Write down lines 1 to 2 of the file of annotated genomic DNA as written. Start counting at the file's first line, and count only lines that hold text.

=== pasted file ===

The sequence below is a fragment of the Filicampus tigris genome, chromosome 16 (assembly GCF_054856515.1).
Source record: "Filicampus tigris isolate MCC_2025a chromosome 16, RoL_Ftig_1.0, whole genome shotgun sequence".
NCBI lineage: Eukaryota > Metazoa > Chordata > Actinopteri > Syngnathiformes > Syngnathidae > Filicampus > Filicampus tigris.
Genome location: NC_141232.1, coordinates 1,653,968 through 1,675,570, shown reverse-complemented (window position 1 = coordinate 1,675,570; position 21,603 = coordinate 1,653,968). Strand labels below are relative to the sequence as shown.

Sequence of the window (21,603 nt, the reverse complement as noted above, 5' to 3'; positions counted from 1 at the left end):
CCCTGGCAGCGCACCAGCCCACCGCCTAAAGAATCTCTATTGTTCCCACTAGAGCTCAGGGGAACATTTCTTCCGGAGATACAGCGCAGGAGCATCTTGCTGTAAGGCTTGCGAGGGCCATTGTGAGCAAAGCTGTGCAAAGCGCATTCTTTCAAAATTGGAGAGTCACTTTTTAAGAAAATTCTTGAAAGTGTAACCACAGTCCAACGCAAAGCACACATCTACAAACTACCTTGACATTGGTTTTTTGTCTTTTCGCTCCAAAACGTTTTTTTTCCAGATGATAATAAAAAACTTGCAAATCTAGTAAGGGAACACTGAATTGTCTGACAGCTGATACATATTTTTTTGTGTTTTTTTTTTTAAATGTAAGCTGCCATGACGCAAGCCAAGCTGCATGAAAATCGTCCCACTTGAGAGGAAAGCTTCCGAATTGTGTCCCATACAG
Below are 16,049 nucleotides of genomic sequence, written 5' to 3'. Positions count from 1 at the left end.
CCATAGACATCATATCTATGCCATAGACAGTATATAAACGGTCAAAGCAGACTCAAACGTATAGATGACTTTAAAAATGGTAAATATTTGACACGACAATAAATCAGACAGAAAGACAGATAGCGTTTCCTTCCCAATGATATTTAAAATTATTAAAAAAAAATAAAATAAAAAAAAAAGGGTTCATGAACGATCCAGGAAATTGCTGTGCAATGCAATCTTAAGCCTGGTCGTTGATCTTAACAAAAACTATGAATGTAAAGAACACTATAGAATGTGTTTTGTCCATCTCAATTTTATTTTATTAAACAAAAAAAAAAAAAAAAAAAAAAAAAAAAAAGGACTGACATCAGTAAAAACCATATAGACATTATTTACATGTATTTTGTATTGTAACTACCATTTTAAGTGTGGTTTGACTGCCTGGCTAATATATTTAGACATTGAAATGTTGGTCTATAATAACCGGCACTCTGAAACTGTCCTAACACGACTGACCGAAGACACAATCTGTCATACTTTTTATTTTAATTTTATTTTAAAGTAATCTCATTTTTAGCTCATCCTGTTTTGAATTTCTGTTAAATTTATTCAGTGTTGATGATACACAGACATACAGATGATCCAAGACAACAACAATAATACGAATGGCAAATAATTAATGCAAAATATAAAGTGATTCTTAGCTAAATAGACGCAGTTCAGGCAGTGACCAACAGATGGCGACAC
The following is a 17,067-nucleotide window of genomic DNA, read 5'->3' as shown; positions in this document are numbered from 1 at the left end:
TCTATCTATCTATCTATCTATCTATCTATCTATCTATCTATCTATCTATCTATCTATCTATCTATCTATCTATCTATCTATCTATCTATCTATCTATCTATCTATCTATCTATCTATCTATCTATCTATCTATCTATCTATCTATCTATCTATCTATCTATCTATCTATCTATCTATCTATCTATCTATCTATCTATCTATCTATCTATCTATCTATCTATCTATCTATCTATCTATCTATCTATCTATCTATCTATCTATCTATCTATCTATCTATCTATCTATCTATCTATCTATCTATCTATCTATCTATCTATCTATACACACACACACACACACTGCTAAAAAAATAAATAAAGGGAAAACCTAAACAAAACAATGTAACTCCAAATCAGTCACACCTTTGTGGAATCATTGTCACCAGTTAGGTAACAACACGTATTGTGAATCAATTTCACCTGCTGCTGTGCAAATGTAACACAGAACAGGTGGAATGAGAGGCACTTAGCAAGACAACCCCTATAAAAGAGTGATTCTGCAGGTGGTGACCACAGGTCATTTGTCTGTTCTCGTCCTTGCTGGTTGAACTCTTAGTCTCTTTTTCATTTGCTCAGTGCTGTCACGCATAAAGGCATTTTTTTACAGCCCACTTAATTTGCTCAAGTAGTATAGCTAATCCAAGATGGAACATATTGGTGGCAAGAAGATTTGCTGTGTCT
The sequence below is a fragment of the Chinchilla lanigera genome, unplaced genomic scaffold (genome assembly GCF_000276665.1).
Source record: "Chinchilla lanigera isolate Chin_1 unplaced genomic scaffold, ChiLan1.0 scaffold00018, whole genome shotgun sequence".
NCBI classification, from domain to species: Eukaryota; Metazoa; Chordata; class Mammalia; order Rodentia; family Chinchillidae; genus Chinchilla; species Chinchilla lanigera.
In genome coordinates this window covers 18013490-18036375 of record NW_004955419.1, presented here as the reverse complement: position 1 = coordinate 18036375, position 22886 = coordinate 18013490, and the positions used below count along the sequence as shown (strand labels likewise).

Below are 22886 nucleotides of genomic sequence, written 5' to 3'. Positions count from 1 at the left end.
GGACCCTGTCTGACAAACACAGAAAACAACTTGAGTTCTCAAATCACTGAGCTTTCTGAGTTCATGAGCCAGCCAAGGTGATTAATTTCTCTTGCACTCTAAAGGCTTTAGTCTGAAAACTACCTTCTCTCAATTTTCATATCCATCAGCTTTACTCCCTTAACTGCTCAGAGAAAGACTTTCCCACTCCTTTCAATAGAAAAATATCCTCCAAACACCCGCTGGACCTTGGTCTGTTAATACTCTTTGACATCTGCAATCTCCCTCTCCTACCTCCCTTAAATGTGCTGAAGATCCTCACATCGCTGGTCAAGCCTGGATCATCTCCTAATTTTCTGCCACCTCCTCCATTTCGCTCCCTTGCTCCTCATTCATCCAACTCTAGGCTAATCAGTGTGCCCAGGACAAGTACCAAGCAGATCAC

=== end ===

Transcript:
The sequence below is a fragment of the Filicampus tigris genome, chromosome 16 (assembly GCF_054856515.1).
Source record: "Filicampus tigris isolate MCC_2025a chromosome 16, RoL_Ftig_1.0, whole genome shotgun sequence".